Gardner city government let their dysfunction hang out again at their meeting Jan. 3.
Gardner’s council – for years known for their petty politics and theatrics – has apparently boiled over again and includes staff. We thought the years of impolite outbursts, accusations and even “after-meeting confrontations” from several years ago were past under the newest regime.
It’s sad.
While our neighbor to the south is annexing and building, and Olathe is creeping even closer towards us, Gardner is once again mired down with petty infighting.
Jan. 3 a presentation was made by Rich Melton, councilman, regarding the reporting structure of the Gardner Police Department. In itself, the presentation was okay, although suggestions were ambiguous and no decisive plan was provided. Melton made several suggestions regarding a different reporting structure, but no specifics were provided. In fact, he said, if a reporting structure change was implemented and didn’t work after a few weeks, it could be changed again.
Government, and large business, doesn’t necessarily work that way.
And it shouldn’t.
There is a lot that has to be considered; not the least of which is who has budget authority; and who has supervisory authority – which was a primary reason both the electric utility and municipal airport‘s operations have been taken in house — under this same council.
Also just last year, the council extended an iron clad contract with the city’s administrator, and one of the duties specifically listed is oversight of the police department. Since 1982, all police chiefs have been hired, and have worked, under the oversight of the administrator.
If GPD’s reporting structure is changed; does that put the council in breach of contract with the city administrator? How would that be handled? And how would the usurping of the administrator’s ability to manage and supervise impact morale of other departments? With the police currently the subject of a wrongful death lawsuit, will a change in a reporting structure bring into question the GPD’s professional judgment and training? Who would assume legal liability, especially when members of the GPD involved in the suit are posting on social media?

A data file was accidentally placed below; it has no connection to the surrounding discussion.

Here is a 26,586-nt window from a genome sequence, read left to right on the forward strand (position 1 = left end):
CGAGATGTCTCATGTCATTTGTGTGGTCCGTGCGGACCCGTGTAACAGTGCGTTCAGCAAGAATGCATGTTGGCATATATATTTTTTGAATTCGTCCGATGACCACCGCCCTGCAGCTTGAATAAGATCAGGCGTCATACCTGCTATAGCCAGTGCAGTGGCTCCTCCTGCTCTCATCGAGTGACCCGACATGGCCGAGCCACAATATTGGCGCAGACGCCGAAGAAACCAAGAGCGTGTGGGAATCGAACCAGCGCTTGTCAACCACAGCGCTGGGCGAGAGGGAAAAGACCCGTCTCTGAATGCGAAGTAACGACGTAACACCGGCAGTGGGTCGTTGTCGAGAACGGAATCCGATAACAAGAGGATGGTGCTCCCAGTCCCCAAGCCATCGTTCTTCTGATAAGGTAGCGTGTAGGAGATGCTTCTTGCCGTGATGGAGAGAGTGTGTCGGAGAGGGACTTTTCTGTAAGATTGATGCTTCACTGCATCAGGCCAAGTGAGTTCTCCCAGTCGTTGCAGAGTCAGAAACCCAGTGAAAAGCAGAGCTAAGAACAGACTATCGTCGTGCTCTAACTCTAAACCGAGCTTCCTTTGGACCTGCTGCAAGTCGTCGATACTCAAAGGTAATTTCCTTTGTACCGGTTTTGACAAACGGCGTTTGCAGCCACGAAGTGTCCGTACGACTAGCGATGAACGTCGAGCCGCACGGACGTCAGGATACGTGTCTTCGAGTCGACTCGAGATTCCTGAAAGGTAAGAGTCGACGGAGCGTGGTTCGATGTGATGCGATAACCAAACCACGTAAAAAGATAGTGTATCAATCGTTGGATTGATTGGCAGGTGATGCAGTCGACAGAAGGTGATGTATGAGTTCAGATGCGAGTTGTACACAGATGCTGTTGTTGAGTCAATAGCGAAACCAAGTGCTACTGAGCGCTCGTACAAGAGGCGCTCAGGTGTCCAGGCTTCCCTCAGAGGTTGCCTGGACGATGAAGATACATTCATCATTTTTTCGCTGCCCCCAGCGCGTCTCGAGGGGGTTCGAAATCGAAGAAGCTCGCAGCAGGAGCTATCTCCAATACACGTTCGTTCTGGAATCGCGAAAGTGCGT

A possible change of GPD’s reporting structure was first mentioned in mid-2016, but the discussion item never made it to an agenda, possibly because five council meetings were cancelled in that period primarily due to attendance issues, and the last police advisory meeting of record was in September.
The Jan. 3 GPD discussion also spawned an outburst from the human resources department head, who publicly criticized the police chief. Partially at issue was the release of a “working document” that would not have been subject to the Kansas Open Records Act if it had not been handed out in open session.
The release of the document – by Melton and Jim Pruetting, police chief – seems ill advised, ill timed, politically motivated and divisive. We believe in the KORA, but it does not require the release of working documents. In itself, the document had little of substance other than potential cell phone, retirement and overtime policy. The last page of the memo, titled “insubordination,” was not released.
If council wants to micro-manage city staff, they should not have hired a city administrator or approved a four year contract last year.
If council wants to establish a separate GPD agency, why did they take over budgetary and reporting issues for the electric utility board and municipal airport board?
If a police board is established, and managed by council, who will assume legal and personal liability for decisions, insurance, liability and legal costs?
How will the city administrator’s contract be renegotiated?
The council is, once again, acting schizophrenic.
That sends an unstable message to potential developers.
And it’s not in the best interest of the taxpayers.
Nor is it in the long-term best interest of the GPD.